"Only big kids like Princess can handle Mom's sharp knives."
"I AM a big kid!"
"Big kids like you can have this [rather dull] dinner knife."
"NO, I want THAT KNIFE!"

Every day, about six times a day, we have this discussion or one like it, and it usually ends in him storming off to a different room in a rage. If we once slip up and use the "L-word" (Little), it's over. The word sends him into a meltdown. Of course, Sonshine, with his laser focus on absolute truth and an instinct for needling those around him, never misses an opportunity to point out that Bagel is littler than him.

Yesterday I had finally had it. I'd had to strap Bagel into the shopping cart for his own safety and he was protesting that big kids didn't need straps. I turned to him and I said, "Listen, Bagel. You are not now an adult, you have never been an adult, and if you keep this up you may never be an adult. So sit down and get strapped in like the kid you are!"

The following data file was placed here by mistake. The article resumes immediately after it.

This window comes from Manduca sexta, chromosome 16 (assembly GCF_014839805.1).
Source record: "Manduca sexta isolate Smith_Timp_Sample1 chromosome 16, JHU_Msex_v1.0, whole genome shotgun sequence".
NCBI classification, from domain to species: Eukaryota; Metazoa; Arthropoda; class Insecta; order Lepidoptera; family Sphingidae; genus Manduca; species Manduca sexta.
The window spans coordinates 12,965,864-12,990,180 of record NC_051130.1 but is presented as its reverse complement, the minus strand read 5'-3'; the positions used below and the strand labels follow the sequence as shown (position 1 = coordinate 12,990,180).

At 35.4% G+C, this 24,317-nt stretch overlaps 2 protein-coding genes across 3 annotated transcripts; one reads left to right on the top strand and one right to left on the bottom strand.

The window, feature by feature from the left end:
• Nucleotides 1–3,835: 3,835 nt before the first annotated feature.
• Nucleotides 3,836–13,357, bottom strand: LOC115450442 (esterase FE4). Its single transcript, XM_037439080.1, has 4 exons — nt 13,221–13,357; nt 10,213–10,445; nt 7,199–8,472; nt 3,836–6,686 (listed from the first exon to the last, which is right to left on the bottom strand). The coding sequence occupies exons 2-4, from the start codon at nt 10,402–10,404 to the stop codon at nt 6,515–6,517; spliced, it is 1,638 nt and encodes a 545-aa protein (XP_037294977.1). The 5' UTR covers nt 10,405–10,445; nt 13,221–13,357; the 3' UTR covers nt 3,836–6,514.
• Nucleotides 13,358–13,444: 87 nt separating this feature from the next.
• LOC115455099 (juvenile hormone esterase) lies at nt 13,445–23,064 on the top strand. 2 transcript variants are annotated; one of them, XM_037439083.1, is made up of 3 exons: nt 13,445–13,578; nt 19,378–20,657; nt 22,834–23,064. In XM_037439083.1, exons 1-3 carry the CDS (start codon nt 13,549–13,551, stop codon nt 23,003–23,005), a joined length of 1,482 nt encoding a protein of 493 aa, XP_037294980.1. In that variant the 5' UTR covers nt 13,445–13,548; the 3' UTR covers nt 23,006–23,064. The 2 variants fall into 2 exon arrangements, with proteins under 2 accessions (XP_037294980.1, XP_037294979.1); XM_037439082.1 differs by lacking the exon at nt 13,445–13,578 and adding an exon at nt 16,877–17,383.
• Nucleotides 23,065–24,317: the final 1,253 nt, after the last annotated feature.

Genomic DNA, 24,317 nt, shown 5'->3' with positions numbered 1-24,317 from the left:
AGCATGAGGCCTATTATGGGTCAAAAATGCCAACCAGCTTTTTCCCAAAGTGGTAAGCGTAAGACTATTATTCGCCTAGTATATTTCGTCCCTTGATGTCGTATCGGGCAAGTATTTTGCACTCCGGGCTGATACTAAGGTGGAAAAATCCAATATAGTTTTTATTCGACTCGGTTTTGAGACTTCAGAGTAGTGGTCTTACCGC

Labels: , ,

Thursday, January 10, 2008

Why is it so hard?

OK, it's Confessional Time.

When I was a brand spanking new 18 year old freshman in college, I got involved with costuming a student musical. I got "hired" on as the principal costume designer, and my deputy was an older woman of 20 or so, named Stacy. Stacy was a member of the SCA and an invaluable help in researching and sewing costumes. I really liked Stacy, she was a real role model for me. She too was a math major, and she talked me through the trouble I had when I flunked multivariable calculus. If Stacy hadn't been there for me, I probably would have changed majors or dropped out of college. It was through her that I first found out about the SCA.